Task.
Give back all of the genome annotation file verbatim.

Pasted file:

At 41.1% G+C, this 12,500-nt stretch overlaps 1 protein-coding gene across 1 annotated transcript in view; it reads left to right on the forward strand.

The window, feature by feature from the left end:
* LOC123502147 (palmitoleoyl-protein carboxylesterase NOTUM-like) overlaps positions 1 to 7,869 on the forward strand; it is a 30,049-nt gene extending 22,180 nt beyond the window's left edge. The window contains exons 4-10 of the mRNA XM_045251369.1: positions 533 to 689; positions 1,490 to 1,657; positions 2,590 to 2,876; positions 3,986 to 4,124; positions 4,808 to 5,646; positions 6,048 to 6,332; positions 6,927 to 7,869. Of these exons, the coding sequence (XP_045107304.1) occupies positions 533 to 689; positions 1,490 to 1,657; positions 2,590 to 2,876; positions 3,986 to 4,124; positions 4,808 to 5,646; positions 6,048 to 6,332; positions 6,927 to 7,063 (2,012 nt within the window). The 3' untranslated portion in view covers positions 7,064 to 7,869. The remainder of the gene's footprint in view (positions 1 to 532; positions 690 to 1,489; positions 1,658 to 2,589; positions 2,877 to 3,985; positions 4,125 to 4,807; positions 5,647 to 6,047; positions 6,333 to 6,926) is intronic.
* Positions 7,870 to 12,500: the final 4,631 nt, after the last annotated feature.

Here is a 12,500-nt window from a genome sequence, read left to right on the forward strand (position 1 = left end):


At 41.1% G+C, this 12,500-nt stretch overlaps 1 protein-coding gene across 1 annotated transcript in view; it reads left to right on the forward strand.

The window, feature by feature from the left end:
* LOC123502147 (palmitoleoyl-protein carboxylesterase NOTUM-like) overlaps positions 1 to 7,869 on the forward strand; it is a 30,049-nt gene extending 22,180 nt beyond the window's left edge. The window contains exons 4-10 of the mRNA XM_045251369.1: positions 533 to 689; positions 1,490 to 1,657; positions 2,590 to 2,876; positions 3,986 to 4,124; positions 4,808 to 5,646; positions 6,048 to 6,332; positions 6,927 to 7,869. Of these exons, the coding sequence (XP_045107304.1) occupies positions 533 to 689; positions 1,490 to 1,657; positions 2,590 to 2,876; positions 3,986 to 4,124; positions 4,808 to 5,646; positions 6,048 to 6,332; positions 6,927 to 7,063 (2,012 nt within the window). The 3' untranslated portion in view covers positions 7,064 to 7,869. The remainder of the gene's footprint in view (positions 1 to 532; positions 690 to 1,489; positions 1,658 to 2,589; positions 2,877 to 3,985; positions 4,125 to 4,807; positions 5,647 to 6,047; positions 6,333 to 6,926) is intronic.
* Positions 7,870 to 12,500: the final 4,631 nt, after the last annotated feature.

Here is a 12,500-nt window from a genome sequence, read left to right on the forward strand (position 1 = left end):